norbert blei | a packet from henry denander | kamini press

29 01 2011

PoetryDispatch No. 341 | January 28, 2011

A PACKET FROM HENRY DENANDER
KAMINI PRESS

by
Norbert Blei

This makes my day, something new in the mail from Henry’s extraordinary small press, Kamini Press. www.kaminipress.com

One notices immediately the care he takes in the tight packaging alone. The parcel (usually cardboard, sometimes paper) a minor work of art in itself, enhanced with beautiful Swedish stamps, his own unique rubber stamps (planes, jazz musicians, musical instruments, the KAMINI PRESS logo, etc.); the blue foreign label: PRIORITAIRE 1:a-klassbrev… All of it. Everything, a joy to behold. You’re almost afraid to open it, mess it up in any way. It’s so satisfying as it is.

Should I look to see what little beauty of a book he’s put together now? Wait till later…this afternoon? Maybe tonight…treat myself in the late hours? Save it for tomorrow…or the next time I need a particular lift, since I know whatever Kamini Press does will make my day, my night…make everything in my writing world worthwhile?

Like that time one night I opened a packet from Henry and held BIRD EFFORT by Ronald Baatz in my hand…read it once, twice…three times, four times, five times…God, how many times? Till I fell asleep with a warm feeling like good red wine in me, the poet’s words still murmuring in my mouth:

So much light
so much darkness—
the earth crying out
like a clarinet
left behind

O lord
let me
stay drunk somehow
without all this drinking
now and forever amen

Digging
the canary’s grave
she catches the reflection
of lovely orange feathers
in the spoon

The stars over the lake
so old and brittle looking—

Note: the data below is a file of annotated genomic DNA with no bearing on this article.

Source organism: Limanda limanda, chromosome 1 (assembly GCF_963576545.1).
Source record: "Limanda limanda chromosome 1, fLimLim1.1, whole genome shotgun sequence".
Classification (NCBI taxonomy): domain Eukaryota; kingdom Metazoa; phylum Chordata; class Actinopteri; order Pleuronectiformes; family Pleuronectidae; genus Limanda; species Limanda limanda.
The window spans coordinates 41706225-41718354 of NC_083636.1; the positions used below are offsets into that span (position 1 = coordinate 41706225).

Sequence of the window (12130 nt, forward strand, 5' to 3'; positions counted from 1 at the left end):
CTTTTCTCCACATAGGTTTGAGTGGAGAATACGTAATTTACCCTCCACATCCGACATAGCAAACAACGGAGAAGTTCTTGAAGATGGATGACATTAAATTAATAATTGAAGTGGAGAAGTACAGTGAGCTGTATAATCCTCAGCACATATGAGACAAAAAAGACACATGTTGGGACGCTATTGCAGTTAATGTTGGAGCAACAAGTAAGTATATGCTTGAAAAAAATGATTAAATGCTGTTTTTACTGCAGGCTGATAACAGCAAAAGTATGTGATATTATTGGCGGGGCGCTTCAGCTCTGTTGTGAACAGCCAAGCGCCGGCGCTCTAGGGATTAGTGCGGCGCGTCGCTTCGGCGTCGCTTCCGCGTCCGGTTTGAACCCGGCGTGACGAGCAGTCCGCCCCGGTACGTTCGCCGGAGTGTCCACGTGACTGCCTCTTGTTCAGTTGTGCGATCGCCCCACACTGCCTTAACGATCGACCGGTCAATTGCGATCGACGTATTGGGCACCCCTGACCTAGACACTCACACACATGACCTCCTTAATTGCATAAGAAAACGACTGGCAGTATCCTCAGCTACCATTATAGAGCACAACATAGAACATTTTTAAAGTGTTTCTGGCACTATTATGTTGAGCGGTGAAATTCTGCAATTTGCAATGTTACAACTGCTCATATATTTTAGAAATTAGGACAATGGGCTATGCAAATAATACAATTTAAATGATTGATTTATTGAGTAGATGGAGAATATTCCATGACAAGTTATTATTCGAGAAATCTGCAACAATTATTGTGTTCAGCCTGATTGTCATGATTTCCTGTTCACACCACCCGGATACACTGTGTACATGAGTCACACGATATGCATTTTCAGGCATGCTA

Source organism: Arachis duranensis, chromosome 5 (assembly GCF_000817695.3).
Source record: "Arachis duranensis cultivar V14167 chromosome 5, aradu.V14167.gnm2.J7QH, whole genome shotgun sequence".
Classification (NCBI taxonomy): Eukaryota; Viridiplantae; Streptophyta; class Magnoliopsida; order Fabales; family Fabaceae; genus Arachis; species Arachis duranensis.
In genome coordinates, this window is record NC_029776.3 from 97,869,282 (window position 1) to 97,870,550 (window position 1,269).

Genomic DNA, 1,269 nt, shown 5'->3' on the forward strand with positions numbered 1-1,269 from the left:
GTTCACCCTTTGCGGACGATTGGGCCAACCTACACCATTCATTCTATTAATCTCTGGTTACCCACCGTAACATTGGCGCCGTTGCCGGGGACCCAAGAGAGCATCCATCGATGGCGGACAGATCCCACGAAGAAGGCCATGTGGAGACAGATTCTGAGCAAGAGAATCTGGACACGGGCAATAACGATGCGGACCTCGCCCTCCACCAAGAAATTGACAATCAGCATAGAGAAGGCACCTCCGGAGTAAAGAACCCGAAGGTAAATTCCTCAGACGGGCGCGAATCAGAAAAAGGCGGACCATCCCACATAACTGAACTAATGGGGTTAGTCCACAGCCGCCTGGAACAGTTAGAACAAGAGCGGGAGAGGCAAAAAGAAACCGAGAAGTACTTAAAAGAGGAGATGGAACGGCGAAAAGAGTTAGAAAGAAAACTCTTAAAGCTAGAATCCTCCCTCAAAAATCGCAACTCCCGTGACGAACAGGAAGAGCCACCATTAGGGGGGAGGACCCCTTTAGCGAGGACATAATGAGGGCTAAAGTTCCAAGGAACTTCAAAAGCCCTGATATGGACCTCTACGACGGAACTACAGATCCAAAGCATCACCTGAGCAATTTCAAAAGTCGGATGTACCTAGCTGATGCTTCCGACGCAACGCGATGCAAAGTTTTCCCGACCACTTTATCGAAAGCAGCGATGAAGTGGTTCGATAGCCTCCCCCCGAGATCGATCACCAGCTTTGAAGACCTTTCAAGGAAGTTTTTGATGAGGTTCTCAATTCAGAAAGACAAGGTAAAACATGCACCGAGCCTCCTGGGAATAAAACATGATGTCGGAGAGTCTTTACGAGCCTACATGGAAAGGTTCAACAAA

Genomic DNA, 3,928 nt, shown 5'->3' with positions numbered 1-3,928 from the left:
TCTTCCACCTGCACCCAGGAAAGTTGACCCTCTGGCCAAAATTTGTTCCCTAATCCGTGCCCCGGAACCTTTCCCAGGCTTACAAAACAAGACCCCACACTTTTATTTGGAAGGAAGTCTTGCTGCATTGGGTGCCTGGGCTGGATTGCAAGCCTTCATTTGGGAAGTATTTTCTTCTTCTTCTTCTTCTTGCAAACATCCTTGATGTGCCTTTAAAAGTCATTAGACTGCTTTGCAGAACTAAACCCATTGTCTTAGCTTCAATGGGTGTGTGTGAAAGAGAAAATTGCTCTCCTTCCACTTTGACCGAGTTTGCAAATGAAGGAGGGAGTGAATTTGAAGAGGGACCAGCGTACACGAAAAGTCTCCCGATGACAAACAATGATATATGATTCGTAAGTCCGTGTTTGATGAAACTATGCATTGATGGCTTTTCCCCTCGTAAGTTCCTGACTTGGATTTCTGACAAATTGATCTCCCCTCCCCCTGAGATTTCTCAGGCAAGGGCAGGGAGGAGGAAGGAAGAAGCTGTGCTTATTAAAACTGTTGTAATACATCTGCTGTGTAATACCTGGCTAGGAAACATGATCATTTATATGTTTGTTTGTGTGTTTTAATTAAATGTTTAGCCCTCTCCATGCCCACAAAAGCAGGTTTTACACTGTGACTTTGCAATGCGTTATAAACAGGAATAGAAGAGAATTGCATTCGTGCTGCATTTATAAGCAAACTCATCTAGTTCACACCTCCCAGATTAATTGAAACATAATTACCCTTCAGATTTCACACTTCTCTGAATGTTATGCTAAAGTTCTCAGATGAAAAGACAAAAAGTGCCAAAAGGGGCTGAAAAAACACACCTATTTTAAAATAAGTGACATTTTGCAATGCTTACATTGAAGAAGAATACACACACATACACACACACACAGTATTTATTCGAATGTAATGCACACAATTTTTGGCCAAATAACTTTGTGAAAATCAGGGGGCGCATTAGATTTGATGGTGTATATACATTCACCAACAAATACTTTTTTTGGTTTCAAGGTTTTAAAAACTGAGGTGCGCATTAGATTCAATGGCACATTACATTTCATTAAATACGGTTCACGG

I stop rowing, rest my back
and think of how soft
my ashes will be.

Henry Denander…a one-man band. A singular focus. A testament to just how good, conscientious, a little press publisher can be if he has the vision, passion, energy, direction to publish a book for someone that he, the publisher-writer, would want for himself. It all comes down to that. The secret to successful small press publishing not enough publishers grasp. Would I want my name on this book? Would I love the way it looks, feels? Would I be anxious to put it in the hands of friends and strangers with a bit of a glow on my face? Would it hold a reader’s attention cover to cover in design, content, form?

Instinct. Insight. Style. Aesthetics. Not to publish anybody or anything for whatever or no reason except to be considered a publisher…slap any old crappy art or photo on the cover that says nothing. Some books, poorly envisioned, you almost don’t want to touch, let alone open and try to read. Contrary to old beliefs, you can judge a book by its cover… especially a Kamini Press cover, usually graced by one of Henry’s throbbing little watercolors.

Once you finally invade the perfect packaging I described, once you find each book carefully wrapped and taped tightly in white paper, once you unfold the paper in your hands…and hold the little book (all of them about 4”x6”) it seems to come alive to one’s touch. And there you have it: from Henry in Sweden to wherever you are in the world…the book feels like a good handshake. Welcome. Thank you. How beautiful the cover. Now, what’s going on inside?